The Jagged Cliffs Of The North Shore
A trip to Lampedusa really wouldn’t be complete without a scooter ride around the island. The north shore of Lampedusa is set on high cliffs, it’s almost always windy and you’re bound to see tons of birds nesting on the cliffside. There’s also a giant sign just off the road marking the 35º Parallelo.
Check out my Southern Italian road trip itinerary
Cala Creta & Mare Morto
These two rugged side-by-side beaches sit on the east coast of the island. Hike along rocky trails for great views of the jagged coast and turquoise waters. To the east of Mare Morto, there is a lighthouse near the cliff edge.
Cala Croce, Madonna, Greca & Galera
These four beaches are just west of town as you head toward Spiaggia dei Conigli, and all are easily accessible by dirt path from the main road. All are great alternatives to Cala Guitgia which can start to feel quite crowded and small as it is near to town.
Cala Francese, Uccello & Pisana
These quiet beaches wrap around the airport and are a good alternative if you’re looking for a quiet spot away from the town.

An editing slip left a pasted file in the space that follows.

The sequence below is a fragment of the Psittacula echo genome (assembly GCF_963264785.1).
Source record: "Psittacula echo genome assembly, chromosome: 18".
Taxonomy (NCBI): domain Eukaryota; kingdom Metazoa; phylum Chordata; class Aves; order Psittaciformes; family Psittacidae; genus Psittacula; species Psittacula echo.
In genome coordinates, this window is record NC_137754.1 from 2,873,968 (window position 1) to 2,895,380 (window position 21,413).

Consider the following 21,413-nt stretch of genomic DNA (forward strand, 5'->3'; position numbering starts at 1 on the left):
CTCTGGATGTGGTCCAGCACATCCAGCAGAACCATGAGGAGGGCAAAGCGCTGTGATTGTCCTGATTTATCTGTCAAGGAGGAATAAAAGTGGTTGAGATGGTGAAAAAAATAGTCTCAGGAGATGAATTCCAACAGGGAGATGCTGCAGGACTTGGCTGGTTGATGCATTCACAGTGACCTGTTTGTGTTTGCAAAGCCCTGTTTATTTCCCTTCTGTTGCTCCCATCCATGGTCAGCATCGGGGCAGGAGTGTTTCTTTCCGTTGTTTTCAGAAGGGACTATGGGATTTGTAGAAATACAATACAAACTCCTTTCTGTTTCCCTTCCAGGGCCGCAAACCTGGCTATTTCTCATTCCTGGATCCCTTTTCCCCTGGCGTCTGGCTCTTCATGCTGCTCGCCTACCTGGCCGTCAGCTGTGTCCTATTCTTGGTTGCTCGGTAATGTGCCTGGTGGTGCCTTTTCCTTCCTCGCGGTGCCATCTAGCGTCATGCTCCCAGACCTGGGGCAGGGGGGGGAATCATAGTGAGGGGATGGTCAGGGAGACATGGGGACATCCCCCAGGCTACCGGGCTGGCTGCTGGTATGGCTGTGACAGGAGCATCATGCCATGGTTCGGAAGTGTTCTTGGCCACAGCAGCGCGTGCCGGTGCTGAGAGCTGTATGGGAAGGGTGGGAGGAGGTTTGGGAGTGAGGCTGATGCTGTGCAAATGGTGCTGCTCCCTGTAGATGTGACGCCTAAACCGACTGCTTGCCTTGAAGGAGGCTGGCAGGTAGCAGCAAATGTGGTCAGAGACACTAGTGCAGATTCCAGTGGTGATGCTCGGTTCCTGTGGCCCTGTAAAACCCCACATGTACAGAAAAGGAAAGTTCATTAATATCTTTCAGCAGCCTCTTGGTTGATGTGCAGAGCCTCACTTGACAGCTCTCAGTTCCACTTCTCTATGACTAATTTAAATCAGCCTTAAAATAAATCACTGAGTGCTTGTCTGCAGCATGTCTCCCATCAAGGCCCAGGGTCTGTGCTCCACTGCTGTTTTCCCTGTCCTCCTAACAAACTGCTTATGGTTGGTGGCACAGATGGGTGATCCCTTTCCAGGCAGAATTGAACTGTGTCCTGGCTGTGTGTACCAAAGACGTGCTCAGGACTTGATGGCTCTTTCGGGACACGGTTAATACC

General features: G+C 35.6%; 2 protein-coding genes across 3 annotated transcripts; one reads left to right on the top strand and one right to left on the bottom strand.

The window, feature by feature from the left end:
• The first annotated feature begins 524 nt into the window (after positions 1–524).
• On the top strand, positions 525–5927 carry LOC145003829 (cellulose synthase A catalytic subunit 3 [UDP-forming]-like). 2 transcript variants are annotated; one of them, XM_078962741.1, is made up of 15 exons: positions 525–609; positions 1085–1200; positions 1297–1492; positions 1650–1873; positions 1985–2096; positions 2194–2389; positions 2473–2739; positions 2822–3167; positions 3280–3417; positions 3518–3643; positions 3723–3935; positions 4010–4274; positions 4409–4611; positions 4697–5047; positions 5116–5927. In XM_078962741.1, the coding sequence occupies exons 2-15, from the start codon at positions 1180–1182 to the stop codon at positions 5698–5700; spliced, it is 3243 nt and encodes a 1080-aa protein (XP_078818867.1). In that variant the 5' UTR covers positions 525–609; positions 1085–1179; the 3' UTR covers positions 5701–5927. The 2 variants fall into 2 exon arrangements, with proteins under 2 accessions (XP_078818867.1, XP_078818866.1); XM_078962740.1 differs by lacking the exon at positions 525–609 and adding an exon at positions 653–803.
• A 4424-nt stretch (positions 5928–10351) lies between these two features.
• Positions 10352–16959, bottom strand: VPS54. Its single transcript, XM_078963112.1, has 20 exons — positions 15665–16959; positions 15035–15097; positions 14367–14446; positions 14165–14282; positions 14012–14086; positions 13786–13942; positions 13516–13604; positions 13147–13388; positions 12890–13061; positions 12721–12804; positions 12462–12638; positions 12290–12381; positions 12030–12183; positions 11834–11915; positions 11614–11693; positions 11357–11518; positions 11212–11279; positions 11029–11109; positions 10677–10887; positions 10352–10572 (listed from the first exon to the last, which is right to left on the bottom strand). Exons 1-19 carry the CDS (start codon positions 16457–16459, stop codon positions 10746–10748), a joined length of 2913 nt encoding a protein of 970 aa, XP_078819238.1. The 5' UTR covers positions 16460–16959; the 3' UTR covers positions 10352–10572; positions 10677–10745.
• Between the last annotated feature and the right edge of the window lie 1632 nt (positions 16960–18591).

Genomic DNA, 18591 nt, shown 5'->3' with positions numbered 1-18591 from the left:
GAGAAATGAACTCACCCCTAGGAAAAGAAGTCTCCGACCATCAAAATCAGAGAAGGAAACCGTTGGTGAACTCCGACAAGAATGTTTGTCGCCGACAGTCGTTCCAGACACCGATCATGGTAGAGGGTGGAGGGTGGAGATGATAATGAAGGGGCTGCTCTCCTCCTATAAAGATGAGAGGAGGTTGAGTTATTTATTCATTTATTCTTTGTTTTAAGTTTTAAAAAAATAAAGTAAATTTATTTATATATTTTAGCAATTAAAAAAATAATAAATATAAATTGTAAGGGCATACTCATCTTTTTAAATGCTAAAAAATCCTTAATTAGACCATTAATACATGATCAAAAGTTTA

Sanctuary Of Our Lady Porto Salvo
A small church set down in a depression off the side of the road with interesting grottos all around in the rocks the church is set amongst.
Linosa is one of Lampedusa’s sister island of the Pelagie Archipelago. Home to dark-colored beaches thanks to os volcanic origins. Linosa is reachable from Port Empédocle, Sicily by ferry (the same one that connects Lampedusa and Port Empédocle).
Where To Sleep
There are several hotels and apartments available on Booking.com. I personally stayed at Apartment Cala Creta and loved it, the owner picks you up at the airport and is very friendly and helpful. Simple beach cabin-style rooms. It is also possible to rent a scooter from them too starting at €15/day.
Lampedusa Travel Budget
Lampedusa travel can be cheap if you’re not fussed by staying in beach cabins or even camping, but like most anywhere else, the skies the limit.
€35 Per Day
Camping or renting a cabin, preparing own meals, renting a scooter
€50+ Per Day
Sleeping in decent hotels or apartment rental, eating at restaurants around town, scootering around the island
€80+ Per Day
Staying in nicer hotels, eating meals at upper scale restaurants, taking day tours of the island